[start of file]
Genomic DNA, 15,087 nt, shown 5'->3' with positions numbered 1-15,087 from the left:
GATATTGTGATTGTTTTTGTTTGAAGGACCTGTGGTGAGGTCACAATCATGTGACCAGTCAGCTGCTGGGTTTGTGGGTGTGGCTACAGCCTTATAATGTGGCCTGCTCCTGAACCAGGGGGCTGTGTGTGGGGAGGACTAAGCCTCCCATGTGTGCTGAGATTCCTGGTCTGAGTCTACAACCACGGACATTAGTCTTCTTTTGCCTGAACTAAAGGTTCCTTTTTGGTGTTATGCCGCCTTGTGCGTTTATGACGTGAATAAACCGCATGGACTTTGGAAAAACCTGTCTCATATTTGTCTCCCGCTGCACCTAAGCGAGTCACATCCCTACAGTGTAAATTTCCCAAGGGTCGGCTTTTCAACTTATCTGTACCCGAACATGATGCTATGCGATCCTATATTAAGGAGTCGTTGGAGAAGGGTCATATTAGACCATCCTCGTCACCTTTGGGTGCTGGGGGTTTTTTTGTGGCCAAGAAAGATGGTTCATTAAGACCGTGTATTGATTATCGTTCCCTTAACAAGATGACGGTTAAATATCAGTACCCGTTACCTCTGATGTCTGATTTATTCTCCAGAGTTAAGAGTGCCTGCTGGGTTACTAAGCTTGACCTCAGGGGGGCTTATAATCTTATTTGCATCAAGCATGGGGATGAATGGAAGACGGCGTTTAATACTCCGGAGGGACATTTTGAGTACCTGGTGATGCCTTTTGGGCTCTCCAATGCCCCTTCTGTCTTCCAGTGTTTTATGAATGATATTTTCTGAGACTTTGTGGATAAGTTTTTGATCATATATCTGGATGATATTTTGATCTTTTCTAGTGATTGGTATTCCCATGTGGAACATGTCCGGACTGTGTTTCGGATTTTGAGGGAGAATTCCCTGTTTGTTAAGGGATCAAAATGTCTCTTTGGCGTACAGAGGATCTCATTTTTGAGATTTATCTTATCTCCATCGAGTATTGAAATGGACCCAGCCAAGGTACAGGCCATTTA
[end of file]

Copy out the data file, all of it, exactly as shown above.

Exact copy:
Genomic DNA, 15,087 nt, shown 5'->3' with positions numbered 1-15,087 from the left:
GATATTGTGATTGTTTTTGTTTGAAGGACCTGTGGTGAGGTCACAATCATGTGACCAGTCAGCTGCTGGGTTTGTGGGTGTGGCTACAGCCTTATAATGTGGCCTGCTCCTGAACCAGGGGGCTGTGTGTGGGGAGGACTAAGCCTCCCATGTGTGCTGAGATTCCTGGTCTGAGTCTACAACCACGGACATTAGTCTTCTTTTGCCTGAACTAAAGGTTCCTTTTTGGTGTTATGCCGCCTTGTGCGTTTATGACGTGAATAAACCGCATGGACTTTGGAAAAACCTGTCTCATATTTGTCTCCCGCTGCACCTAAGCGAGTCACATCCCTACAGTGTAAATTTCCCAAGGGTCGGCTTTTCAACTTATCTGTACCCGAACATGATGCTATGCGATCCTATATTAAGGAGTCGTTGGAGAAGGGTCATATTAGACCATCCTCGTCACCTTTGGGTGCTGGGGGTTTTTTTGTGGCCAAGAAAGATGGTTCATTAAGACCGTGTATTGATTATCGTTCCCTTAACAAGATGACGGTTAAATATCAGTACCCGTTACCTCTGATGTCTGATTTATTCTCCAGAGTTAAGAGTGCCTGCTGGGTTACTAAGCTTGACCTCAGGGGGGCTTATAATCTTATTTGCATCAAGCATGGGGATGAATGGAAGACGGCGTTTAATACTCCGGAGGGACATTTTGAGTACCTGGTGATGCCTTTTGGGCTCTCCAATGCCCCTTCTGTCTTCCAGTGTTTTATGAATGATATTTTCTGAGACTTTGTGGATAAGTTTTTGATCATATATCTGGATGATATTTTGATCTTTTCTAGTGATTGGTATTCCCATGTGGAACATGTCCGGACTGTGTTTCGGATTTTGAGGGAGAATTCCCTGTTTGTTAAGGGATCAAAATGTCTCTTTGGCGTACAGAGGATCTCATTTTTGAGATTTATCTTATCTCCATCGAGTATTGAAATGGACCCAGCCAAGGTACAGGCCATTTA